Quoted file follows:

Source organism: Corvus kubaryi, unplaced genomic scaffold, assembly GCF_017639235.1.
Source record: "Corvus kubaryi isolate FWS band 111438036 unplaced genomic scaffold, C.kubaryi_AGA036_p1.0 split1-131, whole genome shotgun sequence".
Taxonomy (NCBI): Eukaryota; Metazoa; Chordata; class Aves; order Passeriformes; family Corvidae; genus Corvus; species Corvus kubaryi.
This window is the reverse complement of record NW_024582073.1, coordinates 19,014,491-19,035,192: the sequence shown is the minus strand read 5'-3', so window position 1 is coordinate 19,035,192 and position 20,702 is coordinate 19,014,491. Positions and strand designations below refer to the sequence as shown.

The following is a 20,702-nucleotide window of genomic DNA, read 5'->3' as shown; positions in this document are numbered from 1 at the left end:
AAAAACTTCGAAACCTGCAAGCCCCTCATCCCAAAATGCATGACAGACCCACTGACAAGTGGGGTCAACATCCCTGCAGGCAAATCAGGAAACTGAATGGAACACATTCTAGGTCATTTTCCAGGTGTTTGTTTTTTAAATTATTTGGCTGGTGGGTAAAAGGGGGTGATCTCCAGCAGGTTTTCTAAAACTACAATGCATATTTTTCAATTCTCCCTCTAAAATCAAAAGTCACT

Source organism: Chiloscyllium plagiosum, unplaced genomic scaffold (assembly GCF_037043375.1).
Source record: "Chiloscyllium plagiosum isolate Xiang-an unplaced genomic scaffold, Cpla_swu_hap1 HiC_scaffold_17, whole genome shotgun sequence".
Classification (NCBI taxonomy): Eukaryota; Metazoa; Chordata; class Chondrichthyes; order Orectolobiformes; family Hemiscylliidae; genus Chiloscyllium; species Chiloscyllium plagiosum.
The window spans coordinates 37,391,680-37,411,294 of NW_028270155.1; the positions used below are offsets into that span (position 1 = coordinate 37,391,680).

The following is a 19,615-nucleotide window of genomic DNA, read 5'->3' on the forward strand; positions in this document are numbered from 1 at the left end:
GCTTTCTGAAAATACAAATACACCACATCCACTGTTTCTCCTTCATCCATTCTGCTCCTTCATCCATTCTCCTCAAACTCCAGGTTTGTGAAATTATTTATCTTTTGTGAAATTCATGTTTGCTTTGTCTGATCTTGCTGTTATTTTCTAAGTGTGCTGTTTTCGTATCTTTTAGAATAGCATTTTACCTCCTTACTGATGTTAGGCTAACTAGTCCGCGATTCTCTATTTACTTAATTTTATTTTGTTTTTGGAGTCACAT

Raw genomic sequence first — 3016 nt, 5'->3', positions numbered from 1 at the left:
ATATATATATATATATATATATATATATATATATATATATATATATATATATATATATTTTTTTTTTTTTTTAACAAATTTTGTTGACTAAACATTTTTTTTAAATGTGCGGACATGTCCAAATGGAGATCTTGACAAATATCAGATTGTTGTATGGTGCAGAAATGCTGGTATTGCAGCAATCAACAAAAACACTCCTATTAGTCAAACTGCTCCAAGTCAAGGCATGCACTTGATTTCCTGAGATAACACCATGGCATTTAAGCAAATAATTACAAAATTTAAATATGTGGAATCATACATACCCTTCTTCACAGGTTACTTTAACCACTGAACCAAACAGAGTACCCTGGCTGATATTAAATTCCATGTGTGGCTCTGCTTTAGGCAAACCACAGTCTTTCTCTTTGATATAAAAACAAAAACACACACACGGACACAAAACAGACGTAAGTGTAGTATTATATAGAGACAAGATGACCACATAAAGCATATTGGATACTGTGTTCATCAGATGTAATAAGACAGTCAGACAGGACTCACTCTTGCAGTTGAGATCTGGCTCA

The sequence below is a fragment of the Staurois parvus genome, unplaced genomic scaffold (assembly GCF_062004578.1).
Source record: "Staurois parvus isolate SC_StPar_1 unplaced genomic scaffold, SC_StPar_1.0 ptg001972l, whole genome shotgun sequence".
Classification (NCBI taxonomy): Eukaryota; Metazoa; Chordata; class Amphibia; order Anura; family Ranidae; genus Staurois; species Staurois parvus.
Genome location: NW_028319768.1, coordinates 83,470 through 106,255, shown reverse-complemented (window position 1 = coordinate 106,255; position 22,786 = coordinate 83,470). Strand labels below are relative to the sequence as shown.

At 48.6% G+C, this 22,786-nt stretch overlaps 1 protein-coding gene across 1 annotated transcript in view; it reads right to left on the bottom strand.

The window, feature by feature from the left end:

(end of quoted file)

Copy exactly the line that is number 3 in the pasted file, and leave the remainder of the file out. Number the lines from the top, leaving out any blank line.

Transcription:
Taxonomy (NCBI): Eukaryota; Metazoa; Chordata; class Aves; order Passeriformes; family Corvidae; genus Corvus; species Corvus kubaryi.